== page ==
More info at Avalanche.org

Glide cracks have opened up throughout the area, and some are getting quite large. These avalanches are unpredictable and they are destructive since they involve the entire season’s snowpack. Avoid spending any time below glide cracks, as they can release unexpectedly. If you see any new glide activity, please let us know here.

Weather
Tue, February 16th, 2021

Yesterday: High temperatures reached the upper 20’s to low 30’s F under mostly cloudy skies. Light easterly winds were blowing 5-10 mph at ridgetops, with gusts of 10-15 mph. Snow began trickling in last night, bringing 1-2” low-density snow by this morning, with snow to sea level.

Today: Snowfall is expected to turn off during the day today, with light easterly winds blowing 5-10 mph at ridgetops. Temperatures will be in the low- to upper 20’s F under mostly cloudy skies.

Tomorrow: We are expecting more snow and increased winds tonight, with another 3-7” possible by tomorrow morning, and winds 15-25 mph out of the east at ridgetops. Overnight low temperatures will be in the upper teens to low 20’s F, and high temperatures tomorrow will be in the mid 20’s to low 30’s F.

PRECIPITATION 24-hour data (6am – 6am)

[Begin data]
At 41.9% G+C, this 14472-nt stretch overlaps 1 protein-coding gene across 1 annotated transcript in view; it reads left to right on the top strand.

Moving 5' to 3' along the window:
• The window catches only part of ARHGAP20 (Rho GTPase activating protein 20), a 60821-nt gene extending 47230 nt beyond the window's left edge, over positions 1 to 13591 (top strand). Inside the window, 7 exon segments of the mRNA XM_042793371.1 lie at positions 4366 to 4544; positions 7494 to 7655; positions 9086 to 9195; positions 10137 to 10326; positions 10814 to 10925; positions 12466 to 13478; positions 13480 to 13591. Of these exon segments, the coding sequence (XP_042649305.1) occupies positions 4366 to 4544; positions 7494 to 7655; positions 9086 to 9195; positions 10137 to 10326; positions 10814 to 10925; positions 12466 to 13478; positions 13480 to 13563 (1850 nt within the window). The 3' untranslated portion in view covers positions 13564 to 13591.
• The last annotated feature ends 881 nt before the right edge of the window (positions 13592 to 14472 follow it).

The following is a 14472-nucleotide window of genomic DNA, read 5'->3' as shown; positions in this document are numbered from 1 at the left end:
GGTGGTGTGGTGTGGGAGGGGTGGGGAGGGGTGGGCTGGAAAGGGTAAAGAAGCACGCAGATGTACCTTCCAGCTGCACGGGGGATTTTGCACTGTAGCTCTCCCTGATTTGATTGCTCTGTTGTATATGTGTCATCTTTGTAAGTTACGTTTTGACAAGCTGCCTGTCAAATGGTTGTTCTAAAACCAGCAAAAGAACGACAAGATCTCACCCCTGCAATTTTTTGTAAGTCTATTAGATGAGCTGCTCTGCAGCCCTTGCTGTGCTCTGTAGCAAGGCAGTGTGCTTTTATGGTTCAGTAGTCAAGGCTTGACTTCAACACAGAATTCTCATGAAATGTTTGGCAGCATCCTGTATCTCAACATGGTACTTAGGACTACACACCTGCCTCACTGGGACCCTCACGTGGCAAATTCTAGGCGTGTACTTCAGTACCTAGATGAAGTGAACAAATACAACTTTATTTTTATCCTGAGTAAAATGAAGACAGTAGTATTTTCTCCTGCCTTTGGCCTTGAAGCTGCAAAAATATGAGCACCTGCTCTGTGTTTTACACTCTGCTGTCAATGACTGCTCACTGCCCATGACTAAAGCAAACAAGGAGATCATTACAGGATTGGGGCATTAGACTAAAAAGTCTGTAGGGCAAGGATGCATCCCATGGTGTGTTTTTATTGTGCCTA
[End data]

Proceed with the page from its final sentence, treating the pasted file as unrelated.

Temp Avg (F) Snow (in) Water (in) Snow Depth (in)
Center Ridge (1880′) 25 1 tr 116
Summit Lake (1400′) 21 1 0.1 43
Alyeska Mid (1700′) 25 3 0.15 111

RIDGETOP 24-hour data (6am – 6am)

Temp Avg (F) Wind Dir Wind Avg (mph) Wind Gust (mph)
Sunburst (3812′) 20 ESE 4 10
Seattle Ridge (2400′) 20 E 7 14
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Riding Areas
Updated Tue, June 01st, 2021

Status of riding areas across the Chugach NF is managed by the Glacier and Seward Ranger Districts, not avalanche center staff. Riding area information is posted as a public service to our users and updated based on snow depth and snow density to prevent resource damage at trailhead locations. Riding area questions contact: mailroom_r10_chugach@fs.fed.us

Area Status Weather & Riding Conditions
Glacier District
Johnson Pass
Closed
Placer River
Closed
It is packrafting and jetboat season!
Skookum Drainage
Closed
The Skookum Valley is closed to snowmachines. This closure occurs annually on April 1 as per the CNF Forest Plan.
Turnagain Pass
Closed
Closed as of June 1. 188 day season, that\'s a wrap!
Twentymile
Closed
It is packrafting and jetboat season!
Seward District
Carter Lake
Closed
Closes May 1.
Lost Lake Trail
Closed
Closes May 1.
Primrose Trail
Closed
Closes May 1.
Resurrection Pass Trail
Closed
Closed for the 2020/21 winter season. Will be open for moto use in the 21/22\\\' winter season as per the CNF Forest plan.
Snug Harbor
Closed
Closes May 16th.
South Fork Snow River Corridor
Closed
Closes May 1.
Summit Lake
Closed
Closes May 1.

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This is a general backcountry avalanche advisory issued for Turnagain Arm with Turnagain Pass as the core advisory area. This advisory does not apply to highways, railroads or operating ski areas.